You need to be able to plot a position-time graph from some data. For example, you might get some data like this. This data shows how a bicyclist changed position over the course of a day, going to work and then back home again. Pause the video and try plotting a graph of this data. I'll show you the solution in a moment.

If you haven't already, pause the video now.

Okay, if you're still listening to the video, you've had a go at plotting the graph. Now I'll show you what it should have looked like. Your graph should look like this. The bicyclist went to work at a constant velocity, stayed at the same position for a while because he was at work, and then cycled home. You might even notice that he cycled to work faster than he cycled home. Maybe he was late!

**Position** is a place where someone or something is located or has been put. In physics, position is usually a number on an axis. You can have an x-axis that looks like this. Or a y-axis, like this. You might be at positive 6 meters in the x-direction, and negative 3 meters in the y-direction. That is your position.

When it comes to position, direction is important. By saying you're at positive 6 meters in the x-direction, you're saying that you are 6 meters to the right of the y-axis. This is a direction. A number where direction matters is called a **vector**. A number where direction doesn't matter is called a **scalar**. Position is a vector, because direction matters. But distance is a scalar. **Distance** is how far you've traveled. For example, if you run around your room with the axes on the floor, you might run a really long way, until you've gone a total of 50 meters. But you position isn't 50 meters. The direction you ran made no difference to your distance - you still traveled 50 meters. So, with distance, direction doesn't matter. Distance is a scalar.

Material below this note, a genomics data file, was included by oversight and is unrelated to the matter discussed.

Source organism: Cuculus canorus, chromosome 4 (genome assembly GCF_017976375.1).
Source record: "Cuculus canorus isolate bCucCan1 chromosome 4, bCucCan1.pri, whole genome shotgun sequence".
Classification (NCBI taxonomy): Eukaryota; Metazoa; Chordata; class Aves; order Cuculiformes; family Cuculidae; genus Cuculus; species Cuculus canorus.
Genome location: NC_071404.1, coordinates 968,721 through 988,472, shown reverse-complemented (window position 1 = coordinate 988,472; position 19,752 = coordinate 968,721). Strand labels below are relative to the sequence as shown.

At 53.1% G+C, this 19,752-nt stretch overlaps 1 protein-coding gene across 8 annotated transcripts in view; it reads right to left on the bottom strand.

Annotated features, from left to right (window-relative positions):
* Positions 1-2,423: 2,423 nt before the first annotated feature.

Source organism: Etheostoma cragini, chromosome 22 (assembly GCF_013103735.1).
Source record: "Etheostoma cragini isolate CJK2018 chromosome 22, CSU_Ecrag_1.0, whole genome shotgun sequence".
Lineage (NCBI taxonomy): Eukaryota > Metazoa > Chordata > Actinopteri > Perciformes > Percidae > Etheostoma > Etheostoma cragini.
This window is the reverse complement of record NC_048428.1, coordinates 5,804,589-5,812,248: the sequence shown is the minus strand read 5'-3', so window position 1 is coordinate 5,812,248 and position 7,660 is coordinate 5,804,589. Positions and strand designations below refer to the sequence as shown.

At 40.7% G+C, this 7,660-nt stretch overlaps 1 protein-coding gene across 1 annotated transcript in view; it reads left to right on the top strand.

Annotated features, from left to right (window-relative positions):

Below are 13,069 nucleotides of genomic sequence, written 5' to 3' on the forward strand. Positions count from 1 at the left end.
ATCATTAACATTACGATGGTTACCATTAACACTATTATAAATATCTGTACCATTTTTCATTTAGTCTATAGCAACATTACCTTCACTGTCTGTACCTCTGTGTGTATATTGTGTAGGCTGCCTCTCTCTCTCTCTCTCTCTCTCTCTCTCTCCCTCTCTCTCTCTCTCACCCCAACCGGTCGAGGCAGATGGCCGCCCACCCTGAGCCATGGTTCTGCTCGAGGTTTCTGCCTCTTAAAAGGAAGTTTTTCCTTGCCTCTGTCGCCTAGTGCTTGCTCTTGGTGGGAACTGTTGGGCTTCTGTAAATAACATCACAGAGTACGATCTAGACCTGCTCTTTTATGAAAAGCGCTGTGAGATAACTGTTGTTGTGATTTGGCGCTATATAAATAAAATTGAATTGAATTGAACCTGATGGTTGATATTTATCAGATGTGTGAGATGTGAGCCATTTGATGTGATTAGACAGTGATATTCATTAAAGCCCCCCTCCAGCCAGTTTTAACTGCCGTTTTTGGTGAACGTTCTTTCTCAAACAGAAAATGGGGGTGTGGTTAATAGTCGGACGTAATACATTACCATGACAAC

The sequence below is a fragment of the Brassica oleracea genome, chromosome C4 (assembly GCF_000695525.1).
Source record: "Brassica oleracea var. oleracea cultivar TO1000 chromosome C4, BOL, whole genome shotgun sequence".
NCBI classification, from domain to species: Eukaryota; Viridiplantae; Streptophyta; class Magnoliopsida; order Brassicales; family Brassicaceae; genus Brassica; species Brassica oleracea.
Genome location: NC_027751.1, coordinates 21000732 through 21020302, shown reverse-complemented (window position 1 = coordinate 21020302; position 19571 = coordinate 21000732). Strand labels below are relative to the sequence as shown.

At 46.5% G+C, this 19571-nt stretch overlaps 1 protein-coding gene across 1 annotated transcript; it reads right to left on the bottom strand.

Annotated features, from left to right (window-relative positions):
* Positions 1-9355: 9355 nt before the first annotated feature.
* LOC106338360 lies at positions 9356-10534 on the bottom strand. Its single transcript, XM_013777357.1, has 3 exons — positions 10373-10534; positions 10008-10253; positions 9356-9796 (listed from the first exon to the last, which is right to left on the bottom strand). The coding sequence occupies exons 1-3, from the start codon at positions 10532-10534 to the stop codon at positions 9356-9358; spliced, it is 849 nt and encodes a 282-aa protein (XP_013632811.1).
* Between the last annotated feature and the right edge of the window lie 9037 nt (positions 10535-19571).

When your position changes over time, you can show this using a position-time graph. A position-time graph looks like this, with position on the y-axis, and time on the x-axis. If you're not moving, you'll get a flat line, like this. If you're moving at a constant speed, you'll get a diagonal line.

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Physical Science: Middle School9 chapters | 60 lessons

- What is Position in Physics? - Definition & Examples 4:42
- Distance, Time & Average Speed: Practice Problems 4:54
- Graphing Position & Speed vs Time: Practice Problems 5:05
- Force: Definition and Types 7:02
- Objects with Two or More Forces: Finding the Total Force Result 4:58
- Newton's First Law of Motion: Examples of the Effect of Force on Motion 8:25
- Newton's Second Law of Motion: The Relationship Between Force and Acceleration 8:04
- Newton's Third Law of Motion: Examples of the Relationship Between Two Forces 6:05
- Forces: Balanced and Unbalanced 5:50
- Newton's Laws and Weight, Mass & Gravity 8:14
- Gravity in the Solar System: Shaping Planets & Stars 4:58
- Go to Motion & Forces